2MTL 234: Torchwood: Wrapping Up "The Gathering," "The Blood Line" and Miracle Day

It's catch-up time as we take a look at the concluding episodes of Torchwood: Miracle Day, and render a verdict for the series. And demand that one of this year's debuting characters meets the Eleventh Doctor.

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  1. I wasn't happy with the first half, not because it was slow, but because I felt the writing was sloppy. The dialogue was forced, certain devices used to draw the characters into caring about the situation bordered on trite, and, overall, there was just too much 'telling' and not enough 'showing'. There were also structural issues I could quibble with in the storytelling, but that again goes to sloppy writing. Once episode six began, I found myself cursing RTD's name less and less, and eventually settled into being happy with finally getting to where the story actually started.

    Up until The Blood Line, I was able to put aside my general distaste for RTD's American pop vision of Torchwood. However, the reveal of Rex's immortality was not only predictable, it was vexatious. A quick review of The Parting of the Ways confirms my recollection that Jack's 'immortality' is a gift of the heart of the TARDIS/time vortex as it possesses Rose – the same exposure that is purported to be responsible for the creation of the Time Lords as a race. Therefore, it should be impossible, short of exposure to the vortex itself, for Rex or anyone else to inherit Jack's immortality.

    The continuity chasm of the Jack/Rex arc and the unpolished handling of the story as a whole leaves me in the camp of lamenting the lack of a fourth Torchwood season.

  2. Well, as Jane Espenson tweeted, we do have a fairly clear in-story explanation: the Blessing DID offer a final gift. It's not that Rex inherited Jack's immortality directly, so much as the Blessing registered what was going on in Shanghai and Buenos Aires, and as long as it was flipping a switch for Jack, might as well do the other guy too. We can then hand-wave over why it took so long to have an effect on Rex.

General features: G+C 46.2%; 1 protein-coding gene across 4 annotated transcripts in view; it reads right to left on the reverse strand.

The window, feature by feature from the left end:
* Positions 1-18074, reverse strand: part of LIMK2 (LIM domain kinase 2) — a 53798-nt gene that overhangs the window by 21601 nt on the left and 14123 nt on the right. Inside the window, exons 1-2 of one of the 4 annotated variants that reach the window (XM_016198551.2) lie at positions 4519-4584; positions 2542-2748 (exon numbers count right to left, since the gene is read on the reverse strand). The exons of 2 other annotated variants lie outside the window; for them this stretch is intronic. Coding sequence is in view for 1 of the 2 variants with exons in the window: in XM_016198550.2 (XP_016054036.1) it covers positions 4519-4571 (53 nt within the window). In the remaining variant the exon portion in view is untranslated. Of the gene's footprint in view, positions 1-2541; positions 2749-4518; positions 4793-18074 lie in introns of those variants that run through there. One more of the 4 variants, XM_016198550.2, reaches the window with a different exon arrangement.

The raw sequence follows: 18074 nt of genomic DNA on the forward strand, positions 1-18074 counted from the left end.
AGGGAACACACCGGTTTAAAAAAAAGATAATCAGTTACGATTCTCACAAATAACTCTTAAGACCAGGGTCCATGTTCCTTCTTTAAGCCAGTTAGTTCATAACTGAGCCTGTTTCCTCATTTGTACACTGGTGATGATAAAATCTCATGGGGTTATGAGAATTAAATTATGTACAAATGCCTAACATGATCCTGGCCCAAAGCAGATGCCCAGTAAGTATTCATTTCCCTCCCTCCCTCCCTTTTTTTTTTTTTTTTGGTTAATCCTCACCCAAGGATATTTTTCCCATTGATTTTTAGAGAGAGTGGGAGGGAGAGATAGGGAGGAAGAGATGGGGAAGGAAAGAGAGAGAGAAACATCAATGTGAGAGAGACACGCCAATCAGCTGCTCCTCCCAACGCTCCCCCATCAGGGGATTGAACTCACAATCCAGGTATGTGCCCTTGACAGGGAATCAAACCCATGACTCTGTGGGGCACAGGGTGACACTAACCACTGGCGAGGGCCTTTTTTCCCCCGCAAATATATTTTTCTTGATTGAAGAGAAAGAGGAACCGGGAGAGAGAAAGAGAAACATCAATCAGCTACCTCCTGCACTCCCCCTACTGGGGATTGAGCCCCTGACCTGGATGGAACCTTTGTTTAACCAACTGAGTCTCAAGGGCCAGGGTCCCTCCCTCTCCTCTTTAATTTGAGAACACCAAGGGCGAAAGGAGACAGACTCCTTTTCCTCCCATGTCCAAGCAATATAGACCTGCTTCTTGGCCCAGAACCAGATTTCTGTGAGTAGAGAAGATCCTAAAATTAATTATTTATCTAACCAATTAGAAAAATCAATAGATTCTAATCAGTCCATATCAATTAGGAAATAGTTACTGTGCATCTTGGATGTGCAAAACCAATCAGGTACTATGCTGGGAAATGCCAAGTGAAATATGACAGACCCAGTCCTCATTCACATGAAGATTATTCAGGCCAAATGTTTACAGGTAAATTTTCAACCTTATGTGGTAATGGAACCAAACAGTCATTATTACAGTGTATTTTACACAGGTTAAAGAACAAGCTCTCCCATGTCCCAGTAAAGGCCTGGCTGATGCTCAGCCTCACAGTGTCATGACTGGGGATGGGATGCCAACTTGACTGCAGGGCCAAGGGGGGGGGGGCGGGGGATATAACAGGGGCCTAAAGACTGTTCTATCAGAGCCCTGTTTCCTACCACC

3. Not having access to the Starz network I held on to your podcasts until that "future day" when I could at last see the complete series of Miracle Day. Well, I say that tongue and cheek since it was a bit edited by BBCA as one might expect. Overall it was good but rather odd in places. While as you say it sits "uneasy" within the Who-niverse the one thing that Children of Earth had going for it over this was the short time span and requirement of rapid resolution. The cast, evening knowing about the Doctor, just couldn't wait for him to show up and fix things. They couldn't take the chance. Here while things are explained and given to exposition that a normal series wouldn't even try, the odd two month gap leads me to speculate just how did the Doctor get kept away from his favorite planet for so long? I mean Amy and Rory only had to drive crop circles and he showed up almost before they finished. Two months???
    The most unsettling part to me was the constant shift of the bad guys. There was a group, then another group controlling them, then another group controlling them but there were this one guy that group didn't trust and somehow he's the only one ever to have figured out how to at least slow them down but he might be a bad guy, you just can't tell? In a word, huh? Don't get me wrong, it's better than most shows on TV these days, but the constant need to create plot within plot within plot at some point becomes unsustainable and leads to a series implosion. And I won't even get going on killing off almost every single person we meet, let alone characters we might actually care about. Perhaps somewhere is this mishmash of a series is the proverbial "jumping the shark" for Torchwood. Maybe a reboot is just what the Doctor ordered?
    To sum up, a B minus. Good enough to keep the ball rolling but not enough to move it far enough to warrant more, at least not without some serious use of high explosives.

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